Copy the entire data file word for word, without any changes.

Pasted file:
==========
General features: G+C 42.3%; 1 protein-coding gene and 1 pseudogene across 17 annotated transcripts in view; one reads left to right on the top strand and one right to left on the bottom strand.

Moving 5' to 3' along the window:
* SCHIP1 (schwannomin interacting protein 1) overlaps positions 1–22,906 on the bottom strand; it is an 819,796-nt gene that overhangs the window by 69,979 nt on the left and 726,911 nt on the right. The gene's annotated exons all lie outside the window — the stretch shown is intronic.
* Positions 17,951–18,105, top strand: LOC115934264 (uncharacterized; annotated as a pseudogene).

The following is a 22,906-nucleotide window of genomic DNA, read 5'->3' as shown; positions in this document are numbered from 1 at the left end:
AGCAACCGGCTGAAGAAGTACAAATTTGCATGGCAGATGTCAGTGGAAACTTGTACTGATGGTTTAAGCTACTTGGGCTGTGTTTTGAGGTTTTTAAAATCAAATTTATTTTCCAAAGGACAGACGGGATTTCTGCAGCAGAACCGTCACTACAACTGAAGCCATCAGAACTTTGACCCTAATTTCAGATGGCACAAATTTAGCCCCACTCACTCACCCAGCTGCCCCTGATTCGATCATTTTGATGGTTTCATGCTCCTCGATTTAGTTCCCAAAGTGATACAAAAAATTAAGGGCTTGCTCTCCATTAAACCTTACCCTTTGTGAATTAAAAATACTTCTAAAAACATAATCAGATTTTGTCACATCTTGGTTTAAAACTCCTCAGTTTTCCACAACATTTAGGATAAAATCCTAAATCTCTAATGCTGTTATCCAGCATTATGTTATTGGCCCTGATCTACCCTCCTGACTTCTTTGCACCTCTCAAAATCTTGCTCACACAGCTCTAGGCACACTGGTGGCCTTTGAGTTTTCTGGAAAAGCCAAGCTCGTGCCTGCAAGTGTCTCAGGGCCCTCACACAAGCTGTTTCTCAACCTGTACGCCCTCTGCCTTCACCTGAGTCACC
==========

General features: G+C 42.3%; 1 protein-coding gene and 1 pseudogene across 17 annotated transcripts in view; one reads left to right on the top strand and one right to left on the bottom strand.

Moving 5' to 3' along the window:
* SCHIP1 (schwannomin interacting protein 1) overlaps positions 1–22,906 on the bottom strand; it is an 819,796-nt gene that overhangs the window by 69,979 nt on the left and 726,911 nt on the right. The gene's annotated exons all lie outside the window — the stretch shown is intronic.
* Positions 17,951–18,105, top strand: LOC115934264 (uncharacterized; annotated as a pseudogene).

The following is a 22,906-nucleotide window of genomic DNA, read 5'->3' as shown; positions in this document are numbered from 1 at the left end:
AGCAACCGGCTGAAGAAGTACAAATTTGCATGGCAGATGTCAGTGGAAACTTGTACTGATGGTTTAAGCTACTTGGGCTGTGTTTTGAGGTTTTTAAAATCAAATTTATTTTCCAAAGGACAGACGGGATTTCTGCAGCAGAACCGTCACTACAACTGAAGCCATCAGAACTTTGACCCTAATTTCAGATGGCACAAATTTAGCCCCACTCACTCACCCAGCTGCCCCTGATTCGATCATTTTGATGGTTTCATGCTCCTCGATTTAGTTCCCAAAGTGATACAAAAAATTAAGGGCTTGCTCTCCATTAAACCTTACCCTTTGTGAATTAAAAATACTTCTAAAAACATAATCAGATTTTGTCACATCTTGGTTTAAAACTCCTCAGTTTTCCACAACATTTAGGATAAAATCCTAAATCTCTAATGCTGTTATCCAGCATTATGTTATTGGCCCTGATCTACCCTCCTGACTTCTTTGCACCTCTCAAAATCTTGCTCACACAGCTCTAGGCACACTGGTGGCCTTTGAGTTTTCTGGAAAAGCCAAGCTCGTGCCTGCAAGTGTCTCAGGGCCCTCACACAAGCTGTTTCTCAACCTGTACGCCCTCTGCCTTCACCTGAGTCACC